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Book Reviews   |    
Better Than Well: American Medicine Meets the American Dream
Reviewed by William H. Fisher, Ph.D.
Psychiatric Services 2006; doi: 10.1176/appi.ps.57.3.425-a
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by Carl Elliott; New York, W. W. Norton, 2003, 357 pages, $24.95

Professions accrue power and prestige in proportion to their social efficacy—that is, their perceived ability to "do things" that are socially valued. Such power allows professions and the institutions they control to define social problems and their solutions in their terms. The greater a profession's perceived efficacy, the broader the domain over which it can exert control, and the more societal issues it will be asked to address.

Few professions offer better evidence of this principle than medicine. Physicians, once viewed as quacks who killed more people than they cured, by the last third of the 20th century had gained almost unrivaled social prestige and power, having demonstrated the ability to treat an expanding array of illnesses. This expanded authority led to what has been termed the "medicalization" of an ever-increasing range of physical, psychological, and even social issues (1).

In the early 21st century the expansion of medicine's domain has taken a new turn. Whereas once it was the physician's role to define and treat disease, medicine now confronts the additional task of treating individuals' dissatisfaction with their identities—their bodies, moods, behaviors, social lives, and, indeed, "themselves." This process has not been entirely physician driven; pharmaceutical advertisements in the popular media now urge consumers to seek treatment for conditions that, although perhaps inconvenient, had not previously been identified as "medical problems." For example, television advertisements suggest that persons who formerly would have been described as "shy" actually may have social anxiety disorder and that a certain selective serotonin reuptake inhibitor may help them become the gregarious individuals they have always wanted to be. It seemed that in a society in which many once-deadly diseases are now treatable, we want "wellness" to mean not just the absence of disease but the attainment of whatever mental and physical states fit our idealized sense of ourselves.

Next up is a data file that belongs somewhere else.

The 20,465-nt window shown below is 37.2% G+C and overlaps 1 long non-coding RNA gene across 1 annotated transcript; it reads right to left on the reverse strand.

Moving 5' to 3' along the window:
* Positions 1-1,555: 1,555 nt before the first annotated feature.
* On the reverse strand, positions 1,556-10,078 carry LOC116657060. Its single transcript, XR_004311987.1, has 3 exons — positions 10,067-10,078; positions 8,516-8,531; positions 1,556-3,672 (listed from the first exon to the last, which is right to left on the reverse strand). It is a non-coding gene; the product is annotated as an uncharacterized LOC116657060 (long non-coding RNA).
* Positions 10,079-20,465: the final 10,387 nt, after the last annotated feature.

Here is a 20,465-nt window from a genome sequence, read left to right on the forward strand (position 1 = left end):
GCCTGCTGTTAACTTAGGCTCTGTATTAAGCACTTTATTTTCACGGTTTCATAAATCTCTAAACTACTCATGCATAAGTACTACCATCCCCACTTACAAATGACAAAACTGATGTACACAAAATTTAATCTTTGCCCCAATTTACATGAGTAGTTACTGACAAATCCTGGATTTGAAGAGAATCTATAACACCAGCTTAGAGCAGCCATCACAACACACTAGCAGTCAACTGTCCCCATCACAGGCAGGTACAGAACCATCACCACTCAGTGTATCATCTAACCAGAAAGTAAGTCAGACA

Psychiatry has been the focus of much discourse in this area, but psychological issues are not the whole story. In his thoughtful, far-ranging book Better Than Well: American Medicine Meets the American Dream, bioethicist Carl Elliott catalogs a host of situations, both physical and psychological, in which individuals seek medical resolutions to their sense that something about who they are is unacceptable, in some cases asking medicine to make them into something that nature did not, but, at the same time, to make them feel good about who they are.

Elliott describes the quest for identity transformation, ranging from the commonplace to the highly unusual. The situations described include "nose jobs" and other essentially cosmetic interventions, as well as psychopharmacologic efforts to make shy people more gregarious and sad people more cheery. Elliott also describes individuals whose "discomfort with self" is vastly more profound. This group includes persons who believe nature has assigned them to the "wrong" biological gender and who desperately seek reassignment, as well as persons whose body image is that of an amputee and who can be made whole only through the surgical removal of a body part.

Better Than Well provides a fascinating glimpse at the demands that society will place on medicine in the coming years and at the associated discomfort with self experienced by those who will make those demands. The book is extremely well written and an enjoyable read. I recommend it to the psychiatric community, to be sure, but also to individuals in health care policy and to social scientists who are interested in the continuing evolution of medicine's role in society.

Dr. Fisher is affiliated with the department of psychiatry of the Center for Mental Health Services Research at the University of Massachusetts Medical School in Worcester.

Freidson E: Profession of Medicine: A Study of the Sociology of Applied Knowledge. New York, Harper and Row, 1970
 
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References

Freidson E: Profession of Medicine: A Study of the Sociology of Applied Knowledge. New York, Harper and Row, 1970
 
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